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14 CFC Games Played
15 CFC Goals
By Michael Roberts:
Sometimes opportunity comes knocking in the most unlikely of circumstances.
For Mick Lynch, that opportunity came through a tragic situation where a young Footscray footballer named Harry Clayton – regarded as a “sterling little player” – died after the 1897 VFA season. The Tricolours, as Footscray were then known, decided to play a benefit match ahead of the 1898 season to raise money for his grieving parents. Collingwood quickly agreed to be their opponents for the day.
And that’s where Mick Lynch got his chance.
He starred there too, kicking two goals in the first quarter and three for the game. The Magpies thought they had a potential star on their hands.
And so it continued to look for much of 1898. Lynch had an outstanding debut season and was regularly among the goals, finishing with 15 from his 14 games. He was quite tall for the time (5’8″) and solidly built, but agile. He quickly became an important part of the Collingwood forward set-up, mostly alongside champion forward Archie Smith. Archie would go on to top the VFL’s goalkicking ladder that year with 31 goals – a tally that makes Lynch’s 15 even more impressive. In fact, Lynch’s tally put him in the top 10 goalkickers of the season.
The critics were quick to notice the Geelong-born youngster, and he was described variously in the press as “brisk”, “an acquisition”, “an expert worker” and “ever busy”. He was frequently noted as being among the best of the Magpie forwards, and one observer said he “showed good all round football – even better than Smith”.
Lynch made such an impact that eyebrows were raised when he was dropped after six games to bring in the experienced Wal Gillard. The Australasian wrote: “Collingwood had their strongest team afield, or room would have been found for Lynch, whose cleverness amongst the forwards had in previous games been very noticeable…”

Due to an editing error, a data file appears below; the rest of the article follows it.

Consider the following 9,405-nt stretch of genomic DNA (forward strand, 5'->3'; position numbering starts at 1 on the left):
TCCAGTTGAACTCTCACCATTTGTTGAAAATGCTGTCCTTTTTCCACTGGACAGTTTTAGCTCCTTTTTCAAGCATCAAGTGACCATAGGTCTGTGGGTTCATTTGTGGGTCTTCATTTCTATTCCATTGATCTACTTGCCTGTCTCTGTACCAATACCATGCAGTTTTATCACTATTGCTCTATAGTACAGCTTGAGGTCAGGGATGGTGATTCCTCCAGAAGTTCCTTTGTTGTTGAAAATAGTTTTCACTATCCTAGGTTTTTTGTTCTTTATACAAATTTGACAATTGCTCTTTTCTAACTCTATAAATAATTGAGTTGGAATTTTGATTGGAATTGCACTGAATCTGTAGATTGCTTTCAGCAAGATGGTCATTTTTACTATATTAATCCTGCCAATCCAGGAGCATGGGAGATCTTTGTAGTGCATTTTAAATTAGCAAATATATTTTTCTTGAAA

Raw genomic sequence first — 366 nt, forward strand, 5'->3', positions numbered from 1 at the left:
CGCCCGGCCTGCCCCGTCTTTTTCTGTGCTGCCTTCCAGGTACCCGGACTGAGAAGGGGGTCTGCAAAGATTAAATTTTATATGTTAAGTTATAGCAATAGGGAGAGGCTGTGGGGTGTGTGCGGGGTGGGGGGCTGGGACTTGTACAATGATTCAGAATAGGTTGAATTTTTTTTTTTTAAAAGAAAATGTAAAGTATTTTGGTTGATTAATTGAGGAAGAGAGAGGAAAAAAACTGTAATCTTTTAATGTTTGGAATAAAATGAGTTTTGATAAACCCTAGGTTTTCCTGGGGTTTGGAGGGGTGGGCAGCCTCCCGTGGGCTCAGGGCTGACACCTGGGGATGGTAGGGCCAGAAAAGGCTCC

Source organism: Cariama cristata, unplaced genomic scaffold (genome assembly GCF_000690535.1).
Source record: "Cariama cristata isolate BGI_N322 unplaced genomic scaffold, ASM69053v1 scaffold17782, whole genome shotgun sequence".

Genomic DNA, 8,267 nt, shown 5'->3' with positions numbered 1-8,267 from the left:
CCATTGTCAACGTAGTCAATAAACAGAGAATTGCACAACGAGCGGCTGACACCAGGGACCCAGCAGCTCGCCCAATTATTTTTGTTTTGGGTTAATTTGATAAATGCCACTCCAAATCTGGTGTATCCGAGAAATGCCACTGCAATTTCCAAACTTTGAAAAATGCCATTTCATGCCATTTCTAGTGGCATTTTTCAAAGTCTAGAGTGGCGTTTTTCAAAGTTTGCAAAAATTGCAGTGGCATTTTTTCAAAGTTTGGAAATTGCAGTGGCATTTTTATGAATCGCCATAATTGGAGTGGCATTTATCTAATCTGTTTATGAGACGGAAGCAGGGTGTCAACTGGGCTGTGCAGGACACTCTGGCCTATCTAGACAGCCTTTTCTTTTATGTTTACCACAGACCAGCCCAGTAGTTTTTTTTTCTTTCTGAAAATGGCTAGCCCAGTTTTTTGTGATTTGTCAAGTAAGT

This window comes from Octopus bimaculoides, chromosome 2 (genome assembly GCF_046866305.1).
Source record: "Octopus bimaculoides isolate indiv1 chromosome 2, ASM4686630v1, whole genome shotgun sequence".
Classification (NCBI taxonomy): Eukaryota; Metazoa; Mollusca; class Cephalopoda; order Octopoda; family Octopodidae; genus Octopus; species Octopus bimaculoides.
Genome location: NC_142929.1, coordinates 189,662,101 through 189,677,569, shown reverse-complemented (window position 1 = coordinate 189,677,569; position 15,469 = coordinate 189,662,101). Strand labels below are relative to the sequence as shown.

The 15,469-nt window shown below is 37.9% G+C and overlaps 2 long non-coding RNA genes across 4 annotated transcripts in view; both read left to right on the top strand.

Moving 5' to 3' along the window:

He was back the next week, and his reputation was further boosted when he added another bag of three, this time against the eventual Premiers Fitzroy. The goals dried up a bit towards the end of the campaign, but it was still a memorable first season – with the promise of much to come.
But then Mick Lynch returned to Richmond City, and relative football obscurity. It’s not clear whether that was Collingwood’s decision, or his, but either way the VFL clearance books show him returning to his old club in May of 1899. A few weeks later he’s back with City, kicking goals again.
The next that is recorded of him is when he enlisted in the AIF in 1915, at the relatively old age of 36. He was an engine driver at the time, living in Yarraville, and he spent a couple of years in France, serving with a number of different infantry battalions. He was twice wounded in action, the first time suffering gunshot wounds to his side and wrist and the second to his left arm. He was hospitalised in England with lumbago in October 1917 and eventually forced home to Australia with the same complaint the following year.
He might have only had one season at the top level, but Mick Lynch made that season count. Collingwood fans of the time must have wished they’d got to see more of the talented forward with the sharp eye for goal.
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